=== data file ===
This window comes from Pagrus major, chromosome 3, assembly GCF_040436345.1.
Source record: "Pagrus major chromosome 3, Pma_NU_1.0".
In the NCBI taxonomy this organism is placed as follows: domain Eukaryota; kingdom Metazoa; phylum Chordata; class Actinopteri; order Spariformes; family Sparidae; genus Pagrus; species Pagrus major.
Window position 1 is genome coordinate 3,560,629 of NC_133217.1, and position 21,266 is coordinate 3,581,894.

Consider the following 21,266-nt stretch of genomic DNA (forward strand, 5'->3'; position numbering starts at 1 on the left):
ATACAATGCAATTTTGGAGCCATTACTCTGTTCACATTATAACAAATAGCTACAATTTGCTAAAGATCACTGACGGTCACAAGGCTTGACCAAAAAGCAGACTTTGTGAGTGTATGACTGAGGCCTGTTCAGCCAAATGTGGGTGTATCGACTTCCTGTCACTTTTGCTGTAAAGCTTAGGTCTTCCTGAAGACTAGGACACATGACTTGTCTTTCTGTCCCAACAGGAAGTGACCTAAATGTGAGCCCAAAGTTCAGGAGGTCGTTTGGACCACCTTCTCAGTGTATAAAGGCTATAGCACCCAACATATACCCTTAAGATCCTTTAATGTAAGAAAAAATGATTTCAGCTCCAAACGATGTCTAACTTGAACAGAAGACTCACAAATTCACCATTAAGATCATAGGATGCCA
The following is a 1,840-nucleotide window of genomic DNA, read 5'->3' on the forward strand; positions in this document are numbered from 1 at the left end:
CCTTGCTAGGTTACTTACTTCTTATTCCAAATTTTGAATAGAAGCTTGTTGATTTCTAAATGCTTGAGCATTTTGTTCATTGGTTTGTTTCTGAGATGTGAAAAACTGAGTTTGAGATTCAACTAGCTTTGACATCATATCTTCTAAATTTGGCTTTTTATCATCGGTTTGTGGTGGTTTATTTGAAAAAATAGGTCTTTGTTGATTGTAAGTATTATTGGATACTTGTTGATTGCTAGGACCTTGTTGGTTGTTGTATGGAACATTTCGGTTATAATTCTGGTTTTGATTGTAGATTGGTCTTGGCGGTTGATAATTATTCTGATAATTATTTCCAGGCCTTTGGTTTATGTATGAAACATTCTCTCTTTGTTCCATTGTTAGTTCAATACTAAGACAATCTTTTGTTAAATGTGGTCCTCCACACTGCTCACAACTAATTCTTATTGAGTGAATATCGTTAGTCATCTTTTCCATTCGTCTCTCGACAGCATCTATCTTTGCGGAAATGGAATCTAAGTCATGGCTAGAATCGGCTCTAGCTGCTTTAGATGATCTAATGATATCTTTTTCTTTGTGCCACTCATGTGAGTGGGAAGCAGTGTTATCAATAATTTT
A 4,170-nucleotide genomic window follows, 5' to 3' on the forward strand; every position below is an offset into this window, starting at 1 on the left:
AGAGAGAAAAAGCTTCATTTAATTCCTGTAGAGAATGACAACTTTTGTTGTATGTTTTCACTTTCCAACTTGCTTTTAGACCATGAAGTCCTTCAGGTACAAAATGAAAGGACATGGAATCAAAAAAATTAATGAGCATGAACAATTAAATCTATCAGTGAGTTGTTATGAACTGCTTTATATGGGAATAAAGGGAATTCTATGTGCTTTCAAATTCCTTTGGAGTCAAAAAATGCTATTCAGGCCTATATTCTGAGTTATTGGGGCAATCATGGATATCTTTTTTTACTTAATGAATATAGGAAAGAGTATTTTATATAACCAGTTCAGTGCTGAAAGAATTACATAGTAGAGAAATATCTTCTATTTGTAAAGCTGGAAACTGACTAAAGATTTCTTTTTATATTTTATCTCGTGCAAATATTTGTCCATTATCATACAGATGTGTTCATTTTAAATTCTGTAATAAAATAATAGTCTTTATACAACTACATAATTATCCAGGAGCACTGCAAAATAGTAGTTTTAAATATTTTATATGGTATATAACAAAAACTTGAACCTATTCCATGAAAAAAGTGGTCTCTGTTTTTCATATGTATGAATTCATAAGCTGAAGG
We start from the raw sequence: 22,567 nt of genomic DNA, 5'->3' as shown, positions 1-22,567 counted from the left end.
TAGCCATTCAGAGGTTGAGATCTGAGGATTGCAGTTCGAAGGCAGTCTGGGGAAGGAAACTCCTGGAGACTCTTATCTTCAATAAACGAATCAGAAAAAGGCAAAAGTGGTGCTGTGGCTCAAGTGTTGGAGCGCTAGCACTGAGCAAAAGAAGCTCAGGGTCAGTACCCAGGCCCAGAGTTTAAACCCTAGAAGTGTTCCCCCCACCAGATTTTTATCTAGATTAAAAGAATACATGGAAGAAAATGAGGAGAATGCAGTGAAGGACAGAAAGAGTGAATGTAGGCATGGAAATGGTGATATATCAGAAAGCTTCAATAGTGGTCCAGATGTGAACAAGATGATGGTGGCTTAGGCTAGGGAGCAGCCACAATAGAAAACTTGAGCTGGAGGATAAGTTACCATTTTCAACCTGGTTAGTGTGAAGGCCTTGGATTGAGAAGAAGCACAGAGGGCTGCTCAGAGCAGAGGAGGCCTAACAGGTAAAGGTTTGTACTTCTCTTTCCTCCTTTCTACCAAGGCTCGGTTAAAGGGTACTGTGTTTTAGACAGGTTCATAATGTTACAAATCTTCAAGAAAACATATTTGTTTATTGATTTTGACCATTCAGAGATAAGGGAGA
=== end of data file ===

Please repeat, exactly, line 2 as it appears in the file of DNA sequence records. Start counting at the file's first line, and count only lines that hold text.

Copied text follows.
Source record: "Pagrus major chromosome 3, Pma_NU_1.0".